Who was St. Patrick?
The holiday is named after an Irish saint, St. Patrick, who was not born in Ireland. At a young age, St. Patrick was kidnapped by pirates and forced into Ireland. He escaped his job as a slave and lived on the rich, green shores of Ireland. He later left Ireland, became very involved with Christianity and returned to spread the faith in Ireland. It is rumored that he died on March 17th, and therefore this day was chosen as the official St. Patrick's Day.
Wondering why the green color?
A common St. Patrick's Day tradition is to wear the color green. There are multiple reasons for this and they have to do with country of Ireland itself. Ireland's flags has a prominent* green stripe. The Irish shamrock, a three - leaf clover, is also green which was used by St. Patrick to illustrate the doctrine* of Christianity to the Irish people.
Significance of the Four-Leaf Clovers
St. Patrick's Day is known as a day of luck and, for centuries*. People collect rare four-leaf clovers for luck. Four-leaf clovers are quite hard to find, and because of this, finding one is supposed to bring luck. These clover represent hope, happiness, love and faith.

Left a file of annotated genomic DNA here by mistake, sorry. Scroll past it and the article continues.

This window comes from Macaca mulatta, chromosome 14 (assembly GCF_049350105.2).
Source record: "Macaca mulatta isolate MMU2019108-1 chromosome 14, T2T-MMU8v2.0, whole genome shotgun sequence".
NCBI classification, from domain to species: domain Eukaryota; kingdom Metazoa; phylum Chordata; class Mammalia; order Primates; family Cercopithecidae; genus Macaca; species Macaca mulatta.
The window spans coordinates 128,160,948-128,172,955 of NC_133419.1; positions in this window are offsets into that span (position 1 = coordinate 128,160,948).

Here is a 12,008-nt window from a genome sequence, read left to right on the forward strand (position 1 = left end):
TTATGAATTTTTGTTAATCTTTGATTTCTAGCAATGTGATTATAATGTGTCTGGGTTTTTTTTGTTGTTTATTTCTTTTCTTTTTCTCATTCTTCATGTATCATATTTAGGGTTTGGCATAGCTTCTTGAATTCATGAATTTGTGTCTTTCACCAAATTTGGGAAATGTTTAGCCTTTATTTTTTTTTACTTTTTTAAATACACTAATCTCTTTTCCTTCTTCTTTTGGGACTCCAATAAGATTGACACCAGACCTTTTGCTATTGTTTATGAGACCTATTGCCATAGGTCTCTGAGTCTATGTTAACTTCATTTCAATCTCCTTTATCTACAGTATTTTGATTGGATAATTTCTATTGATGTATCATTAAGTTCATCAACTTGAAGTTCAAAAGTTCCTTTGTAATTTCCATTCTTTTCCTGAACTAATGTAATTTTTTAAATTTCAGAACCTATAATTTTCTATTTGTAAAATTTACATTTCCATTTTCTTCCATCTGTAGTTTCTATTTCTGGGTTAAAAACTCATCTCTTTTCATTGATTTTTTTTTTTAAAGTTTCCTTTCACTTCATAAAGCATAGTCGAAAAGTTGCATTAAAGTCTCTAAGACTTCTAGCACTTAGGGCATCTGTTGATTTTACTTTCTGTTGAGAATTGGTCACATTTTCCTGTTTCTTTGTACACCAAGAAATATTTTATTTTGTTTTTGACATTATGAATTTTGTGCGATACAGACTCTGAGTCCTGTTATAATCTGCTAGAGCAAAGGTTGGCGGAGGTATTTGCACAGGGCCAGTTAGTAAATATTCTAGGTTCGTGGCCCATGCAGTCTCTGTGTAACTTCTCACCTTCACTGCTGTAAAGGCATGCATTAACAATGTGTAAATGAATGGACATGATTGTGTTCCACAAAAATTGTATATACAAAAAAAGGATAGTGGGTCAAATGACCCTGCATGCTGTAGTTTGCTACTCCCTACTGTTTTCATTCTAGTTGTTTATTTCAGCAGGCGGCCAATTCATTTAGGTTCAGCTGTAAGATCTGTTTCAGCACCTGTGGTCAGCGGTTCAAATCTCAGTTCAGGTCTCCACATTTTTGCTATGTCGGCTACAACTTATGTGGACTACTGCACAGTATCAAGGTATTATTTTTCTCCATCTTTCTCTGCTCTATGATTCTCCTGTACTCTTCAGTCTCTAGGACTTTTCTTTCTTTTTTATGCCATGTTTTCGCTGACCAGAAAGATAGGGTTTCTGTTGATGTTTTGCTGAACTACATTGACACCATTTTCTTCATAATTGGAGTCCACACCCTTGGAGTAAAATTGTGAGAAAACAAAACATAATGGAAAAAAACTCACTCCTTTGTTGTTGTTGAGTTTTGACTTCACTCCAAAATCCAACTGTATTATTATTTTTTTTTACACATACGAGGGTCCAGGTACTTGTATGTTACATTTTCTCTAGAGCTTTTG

Remember: The four- leaf clover is different from the regular Shamrock (which is a three- leaf clover) as it has an additional lucky leaf.
The magical mini-people - Leprechaun
Another celebrated figure besides St. Patrick is the leprechaun. Leprechauns are magical mini-people that have been in Irish fairy tales for years. Some of these stories tell the tale of the leprechaun who is a shoemaker that protects gold. Legend has it that if some discovers the leprechaun’s gold, they get to keep it. Even now, children really enjoy searching for hidden pots of gold and pretend leprechaun on St. Patrick’s day.
Tradition- a long-established custom or belief that has been passed on
Prominent - important, famous
Centuries - a period of one hundred years
Written by: Kanwal Raza